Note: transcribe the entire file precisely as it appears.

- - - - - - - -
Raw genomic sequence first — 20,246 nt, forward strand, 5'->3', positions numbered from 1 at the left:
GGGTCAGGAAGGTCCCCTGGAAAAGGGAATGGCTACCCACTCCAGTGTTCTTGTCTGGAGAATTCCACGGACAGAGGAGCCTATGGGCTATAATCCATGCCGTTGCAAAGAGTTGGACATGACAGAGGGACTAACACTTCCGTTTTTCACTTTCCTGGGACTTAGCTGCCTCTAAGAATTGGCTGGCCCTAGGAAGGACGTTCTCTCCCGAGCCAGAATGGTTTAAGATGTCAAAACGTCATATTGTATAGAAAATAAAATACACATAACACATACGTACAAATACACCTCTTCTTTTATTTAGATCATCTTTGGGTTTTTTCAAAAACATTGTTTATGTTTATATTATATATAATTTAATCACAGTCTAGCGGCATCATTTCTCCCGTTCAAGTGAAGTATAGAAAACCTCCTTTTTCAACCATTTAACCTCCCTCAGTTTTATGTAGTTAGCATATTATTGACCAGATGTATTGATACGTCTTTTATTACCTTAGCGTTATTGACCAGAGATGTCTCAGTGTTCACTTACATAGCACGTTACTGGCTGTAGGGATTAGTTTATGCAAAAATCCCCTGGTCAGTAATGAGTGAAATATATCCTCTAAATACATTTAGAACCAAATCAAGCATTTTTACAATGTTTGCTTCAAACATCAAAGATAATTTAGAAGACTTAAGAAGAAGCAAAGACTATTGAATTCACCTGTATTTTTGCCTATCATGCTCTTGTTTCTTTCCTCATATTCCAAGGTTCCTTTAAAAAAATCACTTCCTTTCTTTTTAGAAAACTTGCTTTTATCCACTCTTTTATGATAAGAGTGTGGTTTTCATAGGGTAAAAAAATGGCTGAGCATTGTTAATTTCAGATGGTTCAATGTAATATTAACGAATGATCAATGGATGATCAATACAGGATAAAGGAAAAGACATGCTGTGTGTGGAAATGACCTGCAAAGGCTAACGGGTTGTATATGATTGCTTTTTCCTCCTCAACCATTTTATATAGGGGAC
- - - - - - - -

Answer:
Raw genomic sequence first — 20,246 nt, forward strand, 5'->3', positions numbered from 1 at the left:
GGGTCAGGAAGGTCCCCTGGAAAAGGGAATGGCTACCCACTCCAGTGTTCTTGTCTGGAGAATTCCACGGACAGAGGAGCCTATGGGCTATAATCCATGCCGTTGCAAAGAGTTGGACATGACAGAGGGACTAACACTTCCGTTTTTCACTTTCCTGGGACTTAGCTGCCTCTAAGAATTGGCTGGCCCTAGGAAGGACGTTCTCTCCCGAGCCAGAATGGTTTAAGATGTCAAAACGTCATATTGTATAGAAAATAAAATACACATAACACATACGTACAAATACACCTCTTCTTTTATTTAGATCATCTTTGGGTTTTTTCAAAAACATTGTTTATGTTTATATTATATATAATTTAATCACAGTCTAGCGGCATCATTTCTCCCGTTCAAGTGAAGTATAGAAAACCTCCTTTTTCAACCATTTAACCTCCCTCAGTTTTATGTAGTTAGCATATTATTGACCAGATGTATTGATACGTCTTTTATTACCTTAGCGTTATTGACCAGAGATGTCTCAGTGTTCACTTACATAGCACGTTACTGGCTGTAGGGATTAGTTTATGCAAAAATCCCCTGGTCAGTAATGAGTGAAATATATCCTCTAAATACATTTAGAACCAAATCAAGCATTTTTACAATGTTTGCTTCAAACATCAAAGATAATTTAGAAGACTTAAGAAGAAGCAAAGACTATTGAATTCACCTGTATTTTTGCCTATCATGCTCTTGTTTCTTTCCTCATATTCCAAGGTTCCTTTAAAAAAATCACTTCCTTTCTTTTTAGAAAACTTGCTTTTATCCACTCTTTTATGATAAGAGTGTGGTTTTCATAGGGTAAAAAAATGGCTGAGCATTGTTAATTTCAGATGGTTCAATGTAATATTAACGAATGATCAATGGATGATCAATACAGGATAAAGGAAAAGACATGCTGTGTGTGGAAATGACCTGCAAAGGCTAACGGGTTGTATATGATTGCTTTTTCCTCCTCAACCATTTTATATAGGGGAC